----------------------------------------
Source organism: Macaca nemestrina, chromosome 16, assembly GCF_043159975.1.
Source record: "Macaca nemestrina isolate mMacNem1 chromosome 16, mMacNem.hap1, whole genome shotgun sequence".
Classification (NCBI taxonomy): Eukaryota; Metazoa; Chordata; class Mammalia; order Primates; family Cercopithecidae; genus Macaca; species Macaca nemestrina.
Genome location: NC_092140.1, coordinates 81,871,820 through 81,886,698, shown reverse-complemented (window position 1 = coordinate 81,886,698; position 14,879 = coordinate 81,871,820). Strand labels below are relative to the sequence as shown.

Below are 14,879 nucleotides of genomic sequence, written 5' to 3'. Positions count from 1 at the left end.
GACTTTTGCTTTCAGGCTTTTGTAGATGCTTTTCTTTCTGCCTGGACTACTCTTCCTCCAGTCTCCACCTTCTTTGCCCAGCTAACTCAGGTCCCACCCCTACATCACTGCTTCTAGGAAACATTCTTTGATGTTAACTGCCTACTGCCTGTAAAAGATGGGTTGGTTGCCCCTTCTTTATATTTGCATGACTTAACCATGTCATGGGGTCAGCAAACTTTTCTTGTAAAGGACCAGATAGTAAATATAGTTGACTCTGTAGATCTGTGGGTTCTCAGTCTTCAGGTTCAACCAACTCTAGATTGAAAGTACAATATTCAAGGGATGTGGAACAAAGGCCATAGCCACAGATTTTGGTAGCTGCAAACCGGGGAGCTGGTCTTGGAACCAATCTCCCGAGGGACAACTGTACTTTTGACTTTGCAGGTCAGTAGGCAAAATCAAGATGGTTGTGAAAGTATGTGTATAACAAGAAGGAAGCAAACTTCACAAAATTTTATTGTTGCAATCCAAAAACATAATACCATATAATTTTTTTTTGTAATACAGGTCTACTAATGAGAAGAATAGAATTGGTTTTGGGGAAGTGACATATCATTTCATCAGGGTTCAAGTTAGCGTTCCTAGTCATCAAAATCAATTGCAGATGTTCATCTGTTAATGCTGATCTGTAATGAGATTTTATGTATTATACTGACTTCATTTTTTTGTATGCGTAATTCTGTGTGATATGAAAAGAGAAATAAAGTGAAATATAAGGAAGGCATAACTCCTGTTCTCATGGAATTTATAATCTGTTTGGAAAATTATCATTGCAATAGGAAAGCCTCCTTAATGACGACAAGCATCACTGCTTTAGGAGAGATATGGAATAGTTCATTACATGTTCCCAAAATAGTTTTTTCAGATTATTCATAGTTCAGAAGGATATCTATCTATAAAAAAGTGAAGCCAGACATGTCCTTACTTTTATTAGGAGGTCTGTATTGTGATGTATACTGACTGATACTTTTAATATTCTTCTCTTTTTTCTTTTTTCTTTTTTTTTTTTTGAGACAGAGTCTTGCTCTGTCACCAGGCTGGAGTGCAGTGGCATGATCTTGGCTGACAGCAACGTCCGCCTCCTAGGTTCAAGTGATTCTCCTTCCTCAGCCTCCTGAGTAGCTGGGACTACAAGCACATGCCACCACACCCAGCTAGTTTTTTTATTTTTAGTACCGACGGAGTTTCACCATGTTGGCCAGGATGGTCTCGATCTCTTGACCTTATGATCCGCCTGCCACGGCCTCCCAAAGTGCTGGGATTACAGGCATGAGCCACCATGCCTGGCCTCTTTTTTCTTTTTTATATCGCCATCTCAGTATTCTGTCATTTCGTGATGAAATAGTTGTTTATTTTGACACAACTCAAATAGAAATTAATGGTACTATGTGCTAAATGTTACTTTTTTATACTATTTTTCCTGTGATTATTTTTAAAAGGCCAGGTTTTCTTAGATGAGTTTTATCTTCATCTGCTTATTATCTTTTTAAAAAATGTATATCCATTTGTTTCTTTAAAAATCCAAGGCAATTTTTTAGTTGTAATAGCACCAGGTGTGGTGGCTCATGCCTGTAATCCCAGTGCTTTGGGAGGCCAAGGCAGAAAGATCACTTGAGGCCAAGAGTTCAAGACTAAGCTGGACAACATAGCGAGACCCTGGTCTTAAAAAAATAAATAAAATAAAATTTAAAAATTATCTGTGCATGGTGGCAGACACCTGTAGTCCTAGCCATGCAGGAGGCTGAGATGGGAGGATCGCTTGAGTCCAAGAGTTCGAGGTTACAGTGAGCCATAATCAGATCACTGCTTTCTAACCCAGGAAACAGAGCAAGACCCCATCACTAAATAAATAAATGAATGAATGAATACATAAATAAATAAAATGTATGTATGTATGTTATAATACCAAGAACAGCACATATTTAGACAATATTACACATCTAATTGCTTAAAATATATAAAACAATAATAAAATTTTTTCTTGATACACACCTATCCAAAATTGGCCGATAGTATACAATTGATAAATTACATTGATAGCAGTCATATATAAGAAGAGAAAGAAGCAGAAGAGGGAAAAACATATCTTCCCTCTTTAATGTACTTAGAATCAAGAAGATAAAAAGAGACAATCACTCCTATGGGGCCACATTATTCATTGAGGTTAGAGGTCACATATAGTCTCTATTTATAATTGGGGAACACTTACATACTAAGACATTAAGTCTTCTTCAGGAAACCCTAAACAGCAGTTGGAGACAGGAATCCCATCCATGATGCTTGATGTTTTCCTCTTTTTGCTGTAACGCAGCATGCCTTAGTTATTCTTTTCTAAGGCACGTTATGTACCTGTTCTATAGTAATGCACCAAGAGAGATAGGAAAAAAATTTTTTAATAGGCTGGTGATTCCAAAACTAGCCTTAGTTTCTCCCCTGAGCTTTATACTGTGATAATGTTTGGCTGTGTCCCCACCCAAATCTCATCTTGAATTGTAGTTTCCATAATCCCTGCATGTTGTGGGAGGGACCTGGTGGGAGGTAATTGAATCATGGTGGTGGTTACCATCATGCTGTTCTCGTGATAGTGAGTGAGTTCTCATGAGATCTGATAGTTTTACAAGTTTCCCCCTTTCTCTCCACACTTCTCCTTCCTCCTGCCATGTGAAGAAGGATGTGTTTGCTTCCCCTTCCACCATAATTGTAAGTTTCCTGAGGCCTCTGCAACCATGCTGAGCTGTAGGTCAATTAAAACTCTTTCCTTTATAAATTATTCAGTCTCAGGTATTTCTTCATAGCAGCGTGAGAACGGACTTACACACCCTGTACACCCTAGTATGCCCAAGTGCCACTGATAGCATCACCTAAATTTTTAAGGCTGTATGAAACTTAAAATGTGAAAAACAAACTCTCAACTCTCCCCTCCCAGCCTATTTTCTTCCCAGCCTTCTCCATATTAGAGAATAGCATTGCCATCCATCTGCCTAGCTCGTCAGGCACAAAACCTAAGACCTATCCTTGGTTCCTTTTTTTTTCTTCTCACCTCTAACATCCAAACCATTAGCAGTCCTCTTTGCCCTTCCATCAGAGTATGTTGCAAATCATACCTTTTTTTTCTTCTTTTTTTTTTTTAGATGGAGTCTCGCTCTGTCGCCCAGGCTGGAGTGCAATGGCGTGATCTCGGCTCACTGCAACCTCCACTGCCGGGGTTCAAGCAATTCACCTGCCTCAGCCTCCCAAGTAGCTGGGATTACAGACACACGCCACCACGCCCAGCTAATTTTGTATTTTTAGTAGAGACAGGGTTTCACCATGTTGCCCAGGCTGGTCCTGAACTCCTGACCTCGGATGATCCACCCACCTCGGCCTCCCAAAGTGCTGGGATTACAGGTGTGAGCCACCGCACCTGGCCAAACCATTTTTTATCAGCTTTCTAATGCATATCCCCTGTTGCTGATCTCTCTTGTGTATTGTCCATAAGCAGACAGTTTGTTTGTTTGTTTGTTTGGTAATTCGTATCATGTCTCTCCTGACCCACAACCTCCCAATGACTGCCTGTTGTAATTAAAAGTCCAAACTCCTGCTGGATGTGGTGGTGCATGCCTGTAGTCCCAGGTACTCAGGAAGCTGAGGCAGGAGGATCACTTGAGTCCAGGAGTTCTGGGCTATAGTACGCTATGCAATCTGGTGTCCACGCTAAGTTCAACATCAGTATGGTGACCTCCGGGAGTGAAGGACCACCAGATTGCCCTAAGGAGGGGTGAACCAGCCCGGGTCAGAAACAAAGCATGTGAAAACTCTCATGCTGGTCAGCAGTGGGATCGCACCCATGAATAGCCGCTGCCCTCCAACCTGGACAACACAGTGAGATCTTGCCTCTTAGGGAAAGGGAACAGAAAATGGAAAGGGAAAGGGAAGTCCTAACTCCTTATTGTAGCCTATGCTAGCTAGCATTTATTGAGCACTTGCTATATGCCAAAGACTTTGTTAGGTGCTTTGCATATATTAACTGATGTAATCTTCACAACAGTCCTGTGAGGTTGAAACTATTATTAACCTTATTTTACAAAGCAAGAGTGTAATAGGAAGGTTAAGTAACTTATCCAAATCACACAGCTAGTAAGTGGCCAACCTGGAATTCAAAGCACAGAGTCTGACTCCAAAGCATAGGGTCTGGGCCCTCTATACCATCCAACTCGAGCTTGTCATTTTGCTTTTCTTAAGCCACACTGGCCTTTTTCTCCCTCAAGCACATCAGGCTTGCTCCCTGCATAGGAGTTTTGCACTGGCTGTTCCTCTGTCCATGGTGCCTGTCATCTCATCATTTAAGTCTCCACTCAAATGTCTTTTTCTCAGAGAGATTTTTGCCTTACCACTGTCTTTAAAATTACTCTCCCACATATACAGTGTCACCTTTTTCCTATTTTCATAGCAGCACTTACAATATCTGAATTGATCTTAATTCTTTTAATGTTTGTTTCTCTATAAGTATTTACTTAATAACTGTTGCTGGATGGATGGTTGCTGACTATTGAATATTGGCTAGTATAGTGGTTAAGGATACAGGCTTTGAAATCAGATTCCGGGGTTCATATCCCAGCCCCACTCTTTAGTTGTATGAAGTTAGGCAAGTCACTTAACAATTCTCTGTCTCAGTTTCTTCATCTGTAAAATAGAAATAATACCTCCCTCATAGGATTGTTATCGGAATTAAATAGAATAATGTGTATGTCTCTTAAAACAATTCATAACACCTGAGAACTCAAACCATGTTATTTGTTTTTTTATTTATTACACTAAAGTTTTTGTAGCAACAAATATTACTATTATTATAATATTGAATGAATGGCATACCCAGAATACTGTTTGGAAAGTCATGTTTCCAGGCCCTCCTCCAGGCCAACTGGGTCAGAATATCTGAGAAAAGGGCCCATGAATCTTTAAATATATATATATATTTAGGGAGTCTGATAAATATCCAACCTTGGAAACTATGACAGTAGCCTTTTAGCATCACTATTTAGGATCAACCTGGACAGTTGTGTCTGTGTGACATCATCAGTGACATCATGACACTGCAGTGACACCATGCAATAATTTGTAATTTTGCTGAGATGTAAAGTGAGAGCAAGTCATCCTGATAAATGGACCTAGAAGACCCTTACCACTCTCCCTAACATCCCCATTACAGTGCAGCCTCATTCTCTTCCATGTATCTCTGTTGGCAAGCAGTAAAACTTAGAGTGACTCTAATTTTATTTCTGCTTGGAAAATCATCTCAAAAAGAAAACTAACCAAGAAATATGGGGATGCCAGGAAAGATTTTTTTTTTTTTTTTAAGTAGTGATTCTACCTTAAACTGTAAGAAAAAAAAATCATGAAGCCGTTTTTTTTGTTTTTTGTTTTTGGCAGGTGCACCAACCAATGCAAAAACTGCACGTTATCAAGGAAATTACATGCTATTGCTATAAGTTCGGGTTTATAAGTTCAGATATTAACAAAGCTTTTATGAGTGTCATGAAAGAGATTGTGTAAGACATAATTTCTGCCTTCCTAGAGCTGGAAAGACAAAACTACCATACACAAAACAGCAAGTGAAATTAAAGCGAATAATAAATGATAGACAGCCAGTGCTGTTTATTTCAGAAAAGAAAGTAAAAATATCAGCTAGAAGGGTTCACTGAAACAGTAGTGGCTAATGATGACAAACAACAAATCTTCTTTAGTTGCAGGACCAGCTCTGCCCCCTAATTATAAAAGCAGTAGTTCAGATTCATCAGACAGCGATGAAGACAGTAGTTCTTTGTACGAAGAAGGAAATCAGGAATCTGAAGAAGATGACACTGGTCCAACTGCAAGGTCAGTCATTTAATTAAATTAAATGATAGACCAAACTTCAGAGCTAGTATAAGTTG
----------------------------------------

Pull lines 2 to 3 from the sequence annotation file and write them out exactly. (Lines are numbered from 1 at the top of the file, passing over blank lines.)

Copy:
Source record: "Macaca nemestrina isolate mMacNem1 chromosome 16, mMacNem.hap1, whole genome shotgun sequence".
Classification (NCBI taxonomy): Eukaryota; Metazoa; Chordata; class Mammalia; order Primates; family Cercopithecidae; genus Macaca; species Macaca nemestrina.